Technology

A Clearly Rattled Mark Zuckerberg Responded To The Facebook Whistleblower, Says Her Claims That Facebook Is Essentially Evil Are ‘Deeply Illogical’

Facebook has officially changed its relationship status with the world to ‘It’s Complicated.’ Over the past week, Frances Haugen—a former product manager for the social media behemoth—has become a household name since leaking documents about the harmful effects the company has to The Wall Street Journal, giving a scathing interview to 60 Minutes, and, on Tuesday, going scorched Earth on her former employer in front of Congress as she talked about how Facebook’s products “harm children, stoke division, and weaken our democracy.”

While Haugen isn’t really telling us something we didn’t already know, it’s one of the first times that someone with such intimate details of the company’s inner workings has spoken up to the government about the dangers that something as seemingly inconsequential as a Facebook status update or Instagram post could pose. And Facebook CEO/co-founder Mark Zuckerberg isn’t happy. Nor is he in agreement with Haugen’s take on the company or its values.

As The Verge reports, Zuckerberg posted a lengthy response to Haugen’s attacks on his public Facebook page, in which he noted that the accusations being made against the company don’t “reflect the company we know” and that Facebook “care[s] deeply about issues like safety, well-being, and mental health.” After stating that “many of the claims don’t make any sense,” and wondering why, if they wanted to ignore research data, they would “create an industry-leading research program to understand these important issues in the first place?,” Zuckerberg went on to write:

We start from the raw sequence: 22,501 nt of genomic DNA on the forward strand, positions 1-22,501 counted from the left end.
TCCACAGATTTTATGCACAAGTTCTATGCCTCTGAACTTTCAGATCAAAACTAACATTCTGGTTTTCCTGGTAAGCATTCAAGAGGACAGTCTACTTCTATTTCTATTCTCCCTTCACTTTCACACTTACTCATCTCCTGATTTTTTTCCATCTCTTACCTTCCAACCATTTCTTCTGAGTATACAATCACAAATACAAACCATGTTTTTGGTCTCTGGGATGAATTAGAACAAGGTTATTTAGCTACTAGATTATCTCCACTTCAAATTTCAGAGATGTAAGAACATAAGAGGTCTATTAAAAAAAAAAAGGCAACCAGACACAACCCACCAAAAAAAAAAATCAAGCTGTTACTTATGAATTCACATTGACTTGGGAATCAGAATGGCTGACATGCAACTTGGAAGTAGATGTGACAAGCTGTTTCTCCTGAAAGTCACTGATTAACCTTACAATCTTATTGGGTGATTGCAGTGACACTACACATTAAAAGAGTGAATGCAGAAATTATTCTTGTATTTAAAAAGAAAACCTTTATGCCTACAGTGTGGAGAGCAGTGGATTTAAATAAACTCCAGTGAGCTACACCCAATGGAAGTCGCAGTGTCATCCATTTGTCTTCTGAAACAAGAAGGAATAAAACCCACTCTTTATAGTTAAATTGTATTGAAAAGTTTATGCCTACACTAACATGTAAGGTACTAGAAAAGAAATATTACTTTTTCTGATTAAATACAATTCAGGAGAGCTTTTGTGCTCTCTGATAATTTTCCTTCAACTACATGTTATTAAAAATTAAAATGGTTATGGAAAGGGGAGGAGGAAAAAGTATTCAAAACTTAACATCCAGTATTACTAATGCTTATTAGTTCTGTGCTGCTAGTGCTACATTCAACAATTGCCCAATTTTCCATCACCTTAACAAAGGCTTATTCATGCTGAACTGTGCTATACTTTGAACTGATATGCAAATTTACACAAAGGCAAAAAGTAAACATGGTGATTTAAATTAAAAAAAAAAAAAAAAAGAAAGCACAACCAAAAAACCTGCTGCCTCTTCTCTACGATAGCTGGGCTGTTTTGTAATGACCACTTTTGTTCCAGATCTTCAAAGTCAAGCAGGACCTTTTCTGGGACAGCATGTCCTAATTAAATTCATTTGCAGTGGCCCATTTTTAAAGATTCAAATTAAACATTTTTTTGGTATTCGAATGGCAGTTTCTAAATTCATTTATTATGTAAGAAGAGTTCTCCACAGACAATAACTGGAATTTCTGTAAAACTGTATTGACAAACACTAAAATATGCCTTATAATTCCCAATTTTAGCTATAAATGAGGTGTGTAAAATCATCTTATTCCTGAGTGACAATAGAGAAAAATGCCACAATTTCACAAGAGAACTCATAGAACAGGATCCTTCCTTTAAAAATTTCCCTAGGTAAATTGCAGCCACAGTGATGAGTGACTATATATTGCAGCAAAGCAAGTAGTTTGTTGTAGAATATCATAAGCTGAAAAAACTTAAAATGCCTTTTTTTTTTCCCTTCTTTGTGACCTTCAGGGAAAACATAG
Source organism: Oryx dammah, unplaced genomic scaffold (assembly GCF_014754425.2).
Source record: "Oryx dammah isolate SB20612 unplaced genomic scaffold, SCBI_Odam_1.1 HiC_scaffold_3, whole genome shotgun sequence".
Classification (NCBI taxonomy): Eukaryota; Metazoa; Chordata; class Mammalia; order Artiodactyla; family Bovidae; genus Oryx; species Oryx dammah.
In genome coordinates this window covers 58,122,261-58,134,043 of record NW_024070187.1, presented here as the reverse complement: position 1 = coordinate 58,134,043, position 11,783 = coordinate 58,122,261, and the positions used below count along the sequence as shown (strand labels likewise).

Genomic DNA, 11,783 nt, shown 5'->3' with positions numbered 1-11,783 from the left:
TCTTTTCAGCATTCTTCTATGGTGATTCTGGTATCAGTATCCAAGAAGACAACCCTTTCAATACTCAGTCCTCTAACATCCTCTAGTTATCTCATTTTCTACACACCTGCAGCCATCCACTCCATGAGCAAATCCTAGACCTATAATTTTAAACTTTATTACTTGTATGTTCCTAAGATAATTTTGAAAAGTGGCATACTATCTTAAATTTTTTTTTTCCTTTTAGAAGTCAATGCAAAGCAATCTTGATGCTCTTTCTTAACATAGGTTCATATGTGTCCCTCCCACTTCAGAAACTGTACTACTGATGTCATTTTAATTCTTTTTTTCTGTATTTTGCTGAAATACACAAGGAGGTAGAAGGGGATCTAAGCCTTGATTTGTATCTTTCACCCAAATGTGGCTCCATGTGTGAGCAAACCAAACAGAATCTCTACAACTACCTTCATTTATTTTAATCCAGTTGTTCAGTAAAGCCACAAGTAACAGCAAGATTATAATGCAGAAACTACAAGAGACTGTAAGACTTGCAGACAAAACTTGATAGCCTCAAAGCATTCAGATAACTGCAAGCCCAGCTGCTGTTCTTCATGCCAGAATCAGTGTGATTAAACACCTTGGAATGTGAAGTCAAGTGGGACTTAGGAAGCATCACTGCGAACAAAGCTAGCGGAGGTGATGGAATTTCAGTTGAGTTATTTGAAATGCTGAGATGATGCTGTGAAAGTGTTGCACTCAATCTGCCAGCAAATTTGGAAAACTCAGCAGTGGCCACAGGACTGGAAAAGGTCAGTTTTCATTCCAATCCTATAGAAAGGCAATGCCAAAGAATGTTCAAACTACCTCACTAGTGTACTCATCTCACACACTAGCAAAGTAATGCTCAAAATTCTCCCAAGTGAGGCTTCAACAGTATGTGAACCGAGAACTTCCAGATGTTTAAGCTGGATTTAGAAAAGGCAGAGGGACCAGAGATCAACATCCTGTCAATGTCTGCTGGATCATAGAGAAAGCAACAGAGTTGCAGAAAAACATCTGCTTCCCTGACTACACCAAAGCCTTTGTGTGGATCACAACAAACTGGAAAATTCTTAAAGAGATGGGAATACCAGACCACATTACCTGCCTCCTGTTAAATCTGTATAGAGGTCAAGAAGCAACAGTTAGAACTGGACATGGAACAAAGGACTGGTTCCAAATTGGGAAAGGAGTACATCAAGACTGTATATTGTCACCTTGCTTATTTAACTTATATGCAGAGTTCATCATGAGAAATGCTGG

At the heart of these accusations is this idea that we prioritize profit over safety and well-being. That’s just not true. For example, one move that has been called into question is when we introduced the Meaningful Social Interactions change to News Feed. This change showed fewer viral videos and more content from friends and family—which we did knowing it would mean people spent less time on Facebook, but that research suggested it was the right thing for people’s well-being. Is that something a company focused on profits over people would do?

The argument that we deliberately push content that makes people angry for profit is deeply illogical. We make money from ads, and advertisers consistently tell us they don’t want their ads next to harmful or angry content. And I don’t know any tech company that sets out to build products that make people angry or depressed. The moral, business, and product incentives all point in the opposite direction.

It’s Zuckerberg’s first public statement about the accusations Haugen is making, ever since her identity was revealed on 60 Minutes (though something tells us Zuck already knew who was making all the noise). While there’s nothing overly surprising in his more than 1,300-word response, it doesn’t read as particularly honest. Just last month, The Wall Street Journal shared some findings from the company’s own research team, including the fact (as was included on an internal presentation slide) that Instagram (one of Facebook’s products) “make[s] body image issues worse for one in three teen girls.” (You can read more from that WSJ report here.)

You can read Zuckerberg’s full statement here.

(Via The Verge)

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